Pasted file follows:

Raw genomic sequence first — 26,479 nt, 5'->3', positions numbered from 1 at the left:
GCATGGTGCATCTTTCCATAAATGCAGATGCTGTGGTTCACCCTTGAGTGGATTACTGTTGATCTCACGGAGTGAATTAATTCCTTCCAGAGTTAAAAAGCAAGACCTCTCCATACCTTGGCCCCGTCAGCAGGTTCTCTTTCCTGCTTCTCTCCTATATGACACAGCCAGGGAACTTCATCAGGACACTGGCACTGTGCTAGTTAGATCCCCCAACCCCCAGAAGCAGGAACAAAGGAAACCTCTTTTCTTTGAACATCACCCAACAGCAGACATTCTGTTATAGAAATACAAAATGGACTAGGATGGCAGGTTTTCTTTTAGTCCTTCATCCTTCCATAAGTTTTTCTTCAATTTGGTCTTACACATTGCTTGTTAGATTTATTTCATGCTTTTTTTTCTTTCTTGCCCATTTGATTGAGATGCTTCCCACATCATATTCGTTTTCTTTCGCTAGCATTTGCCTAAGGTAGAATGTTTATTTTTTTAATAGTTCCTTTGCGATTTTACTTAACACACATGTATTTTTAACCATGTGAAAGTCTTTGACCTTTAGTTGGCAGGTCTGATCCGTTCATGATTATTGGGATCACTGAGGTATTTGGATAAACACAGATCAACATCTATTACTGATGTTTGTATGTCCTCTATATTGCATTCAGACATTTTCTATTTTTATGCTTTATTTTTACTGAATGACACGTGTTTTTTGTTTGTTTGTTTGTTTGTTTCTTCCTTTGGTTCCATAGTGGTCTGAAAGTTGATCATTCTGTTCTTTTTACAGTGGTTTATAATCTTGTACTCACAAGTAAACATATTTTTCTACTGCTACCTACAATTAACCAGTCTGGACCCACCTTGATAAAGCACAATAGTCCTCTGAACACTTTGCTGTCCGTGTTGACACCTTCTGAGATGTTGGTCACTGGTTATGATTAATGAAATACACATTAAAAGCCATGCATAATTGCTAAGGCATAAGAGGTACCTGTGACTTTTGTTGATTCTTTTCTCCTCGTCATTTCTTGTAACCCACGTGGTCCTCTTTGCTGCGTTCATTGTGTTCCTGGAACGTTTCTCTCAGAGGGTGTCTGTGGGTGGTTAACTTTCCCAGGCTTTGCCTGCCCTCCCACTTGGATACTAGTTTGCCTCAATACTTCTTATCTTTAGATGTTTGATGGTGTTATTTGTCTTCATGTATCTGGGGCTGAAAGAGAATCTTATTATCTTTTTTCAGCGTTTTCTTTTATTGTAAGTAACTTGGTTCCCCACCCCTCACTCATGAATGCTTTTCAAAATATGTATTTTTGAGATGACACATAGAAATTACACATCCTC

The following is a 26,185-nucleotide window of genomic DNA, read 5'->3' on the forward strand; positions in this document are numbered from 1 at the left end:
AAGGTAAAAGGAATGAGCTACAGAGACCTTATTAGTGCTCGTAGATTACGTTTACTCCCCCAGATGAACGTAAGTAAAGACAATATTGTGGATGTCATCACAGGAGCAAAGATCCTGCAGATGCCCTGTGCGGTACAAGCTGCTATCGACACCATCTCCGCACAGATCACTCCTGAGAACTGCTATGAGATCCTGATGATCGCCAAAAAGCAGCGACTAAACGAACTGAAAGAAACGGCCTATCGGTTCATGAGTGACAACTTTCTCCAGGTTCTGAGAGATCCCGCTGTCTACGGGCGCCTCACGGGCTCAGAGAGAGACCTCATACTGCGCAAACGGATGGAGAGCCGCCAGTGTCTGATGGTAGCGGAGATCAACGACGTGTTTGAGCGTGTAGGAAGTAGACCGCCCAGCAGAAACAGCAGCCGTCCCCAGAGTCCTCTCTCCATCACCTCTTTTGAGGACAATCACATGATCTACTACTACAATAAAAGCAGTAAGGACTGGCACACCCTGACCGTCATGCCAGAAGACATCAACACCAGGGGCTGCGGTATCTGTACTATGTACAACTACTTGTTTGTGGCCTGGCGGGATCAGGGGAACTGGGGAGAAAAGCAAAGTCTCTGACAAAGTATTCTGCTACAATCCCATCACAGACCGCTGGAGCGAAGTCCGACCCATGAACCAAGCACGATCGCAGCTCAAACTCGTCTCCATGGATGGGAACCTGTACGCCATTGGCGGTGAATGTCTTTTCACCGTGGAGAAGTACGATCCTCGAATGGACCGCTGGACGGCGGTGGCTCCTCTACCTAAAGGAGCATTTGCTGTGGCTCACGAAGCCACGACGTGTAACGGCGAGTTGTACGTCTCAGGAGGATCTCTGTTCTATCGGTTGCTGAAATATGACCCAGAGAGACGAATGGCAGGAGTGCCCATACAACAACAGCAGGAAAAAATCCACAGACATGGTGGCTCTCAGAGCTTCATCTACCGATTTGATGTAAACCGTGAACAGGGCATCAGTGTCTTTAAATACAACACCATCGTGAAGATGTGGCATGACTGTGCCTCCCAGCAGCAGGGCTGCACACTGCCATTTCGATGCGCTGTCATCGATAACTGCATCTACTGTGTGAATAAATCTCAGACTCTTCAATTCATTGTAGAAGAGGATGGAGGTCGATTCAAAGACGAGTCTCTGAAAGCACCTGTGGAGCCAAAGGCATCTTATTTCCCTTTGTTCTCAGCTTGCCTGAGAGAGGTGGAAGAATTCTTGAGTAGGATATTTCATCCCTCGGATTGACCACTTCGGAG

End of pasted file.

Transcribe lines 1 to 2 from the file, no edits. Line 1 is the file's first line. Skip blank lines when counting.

Raw genomic sequence first — 26,479 nt, 5'->3', positions numbered from 1 at the left:
GCATGGTGCATCTTTCCATAAATGCAGATGCTGTGGTTCACCCTTGAGTGGATTACTGTTGATCTCACGGAGTGAATTAATTCCTTCCAGAGTTAAAAAGCAAGACCTCTCCATACCTTGGCCCCGTCAGCAGGTTCTCTTTCCTGCTTCTCTCCTATATGACACAGCCAGGGAACTTCATCAGGACACTGGCACTGTGCTAGTTAGATCCCCCAACCCCCAGAAGCAGGAACAAAGGAAACCTCTTTTCTTTGAACATCACCCAACAGCAGACATTCTGTTATAGAAATACAAAATGGACTAGGATGGCAGGTTTTCTTTTAGTCCTTCATCCTTCCATAAGTTTTTCTTCAATTTGGTCTTACACATTGCTTGTTAGATTTATTTCATGCTTTTTTTTCTTTCTTGCCCATTTGATTGAGATGCTTCCCACATCATATTCGTTTTCTTTCGCTAGCATTTGCCTAAGGTAGAATGTTTATTTTTTTAATAGTTCCTTTGCGATTTTACTTAACACACATGTATTTTTAACCATGTGAAAGTCTTTGACCTTTAGTTGGCAGGTCTGATCCGTTCATGATTATTGGGATCACTGAGGTATTTGGATAAACACAGATCAACATCTATTACTGATGTTTGTATGTCCTCTATATTGCATTCAGACATTTTCTATTTTTATGCTTTATTTTTACTGAATGACACGTGTTTTTTGTTTGTTTGTTTGTTTGTTTCTTCCTTTGGTTCCATAGTGGTCTGAAAGTTGATCATTCTGTTCTTTTTACAGTGGTTTATAATCTTGTACTCACAAGTAAACATATTTTTCTACTGCTACCTACAATTAACCAGTCTGGACCCACCTTGATAAAGCACAATAGTCCTCTGAACACTTTGCTGTCCGTGTTGACACCTTCTGAGATGTTGGTCACTGGTTATGATTAATGAAATACACATTAAAAGCCATGCATAATTGCTAAGGCATAAGAGGTACCTGTGACTTTTGTTGATTCTTTTCTCCTCGTCATTTCTTGTAACCCACGTGGTCCTCTTTGCTGCGTTCATTGTGTTCCTGGAACGTTTCTCTCAGAGGGTGTCTGTGGGTGGTTAACTTTCCCAGGCTTTGCCTGCCCTCCCACTTGGATACTAGTTTGCCTCAATACTTCTTATCTTTAGATGTTTGATGGTGTTATTTGTCTTCATGTATCTGGGGCTGAAAGAGAATCTTATTATCTTTTTTCAGCGTTTTCTTTTATTGTAAGTAACTTGGTTCCCCACCCCTCACTCATGAATGCTTTTCAAAATATGTATTTTTGAGATGACACATAGAAATTACACATCCTC